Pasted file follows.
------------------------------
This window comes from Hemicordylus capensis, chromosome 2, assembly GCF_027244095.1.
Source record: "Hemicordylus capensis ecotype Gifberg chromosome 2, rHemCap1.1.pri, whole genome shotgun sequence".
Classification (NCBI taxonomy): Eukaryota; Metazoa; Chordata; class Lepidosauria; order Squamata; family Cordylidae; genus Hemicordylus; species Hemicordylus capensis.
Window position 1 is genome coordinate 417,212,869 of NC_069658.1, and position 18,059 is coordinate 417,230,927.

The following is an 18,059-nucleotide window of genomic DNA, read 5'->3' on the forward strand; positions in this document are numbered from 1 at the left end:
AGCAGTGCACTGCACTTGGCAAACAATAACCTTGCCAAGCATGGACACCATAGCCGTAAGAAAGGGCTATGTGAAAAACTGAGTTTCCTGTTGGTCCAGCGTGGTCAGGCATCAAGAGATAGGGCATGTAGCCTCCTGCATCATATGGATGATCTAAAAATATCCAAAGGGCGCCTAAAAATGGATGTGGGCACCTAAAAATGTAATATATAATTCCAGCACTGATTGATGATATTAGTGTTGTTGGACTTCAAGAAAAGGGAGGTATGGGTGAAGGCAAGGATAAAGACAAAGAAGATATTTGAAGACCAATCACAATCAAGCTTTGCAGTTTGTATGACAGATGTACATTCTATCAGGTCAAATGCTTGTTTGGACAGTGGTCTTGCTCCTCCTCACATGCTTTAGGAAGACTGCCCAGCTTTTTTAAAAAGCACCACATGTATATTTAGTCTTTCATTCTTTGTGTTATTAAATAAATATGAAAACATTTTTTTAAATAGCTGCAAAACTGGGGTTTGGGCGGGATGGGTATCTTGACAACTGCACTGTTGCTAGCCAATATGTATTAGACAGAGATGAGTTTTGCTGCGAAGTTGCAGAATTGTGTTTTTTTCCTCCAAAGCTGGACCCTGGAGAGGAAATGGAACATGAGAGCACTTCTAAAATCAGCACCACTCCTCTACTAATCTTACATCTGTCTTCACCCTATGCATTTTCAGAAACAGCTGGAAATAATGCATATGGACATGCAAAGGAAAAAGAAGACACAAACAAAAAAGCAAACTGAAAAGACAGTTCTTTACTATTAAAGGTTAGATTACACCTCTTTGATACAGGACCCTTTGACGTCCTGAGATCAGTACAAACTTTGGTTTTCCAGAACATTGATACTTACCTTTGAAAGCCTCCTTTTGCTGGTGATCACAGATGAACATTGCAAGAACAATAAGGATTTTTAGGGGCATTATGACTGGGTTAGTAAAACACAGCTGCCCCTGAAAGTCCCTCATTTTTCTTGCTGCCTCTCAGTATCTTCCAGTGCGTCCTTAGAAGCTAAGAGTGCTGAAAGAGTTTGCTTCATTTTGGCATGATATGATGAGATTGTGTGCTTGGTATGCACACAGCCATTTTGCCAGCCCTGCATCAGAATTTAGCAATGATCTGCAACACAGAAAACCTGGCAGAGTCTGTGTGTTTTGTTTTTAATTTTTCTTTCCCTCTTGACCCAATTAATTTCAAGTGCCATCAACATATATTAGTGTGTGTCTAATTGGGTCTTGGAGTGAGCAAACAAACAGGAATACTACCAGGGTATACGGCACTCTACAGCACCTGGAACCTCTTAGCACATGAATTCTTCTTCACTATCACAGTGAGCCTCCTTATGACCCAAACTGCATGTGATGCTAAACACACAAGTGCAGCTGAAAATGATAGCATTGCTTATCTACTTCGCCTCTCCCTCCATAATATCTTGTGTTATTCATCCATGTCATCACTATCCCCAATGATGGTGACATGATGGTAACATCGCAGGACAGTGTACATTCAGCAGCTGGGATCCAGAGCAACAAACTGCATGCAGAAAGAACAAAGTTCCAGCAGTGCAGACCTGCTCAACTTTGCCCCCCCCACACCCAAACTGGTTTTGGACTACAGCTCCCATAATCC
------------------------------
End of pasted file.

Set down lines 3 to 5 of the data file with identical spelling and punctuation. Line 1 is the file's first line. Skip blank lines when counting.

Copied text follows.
Classification (NCBI taxonomy): Eukaryota; Metazoa; Chordata; class Lepidosauria; order Squamata; family Cordylidae; genus Hemicordylus; species Hemicordylus capensis.
Window position 1 is genome coordinate 417,212,869 of NC_069658.1, and position 18,059 is coordinate 417,230,927.

The following is an 18,059-nucleotide window of genomic DNA, read 5'->3' on the forward strand; positions in this document are numbered from 1 at the left end: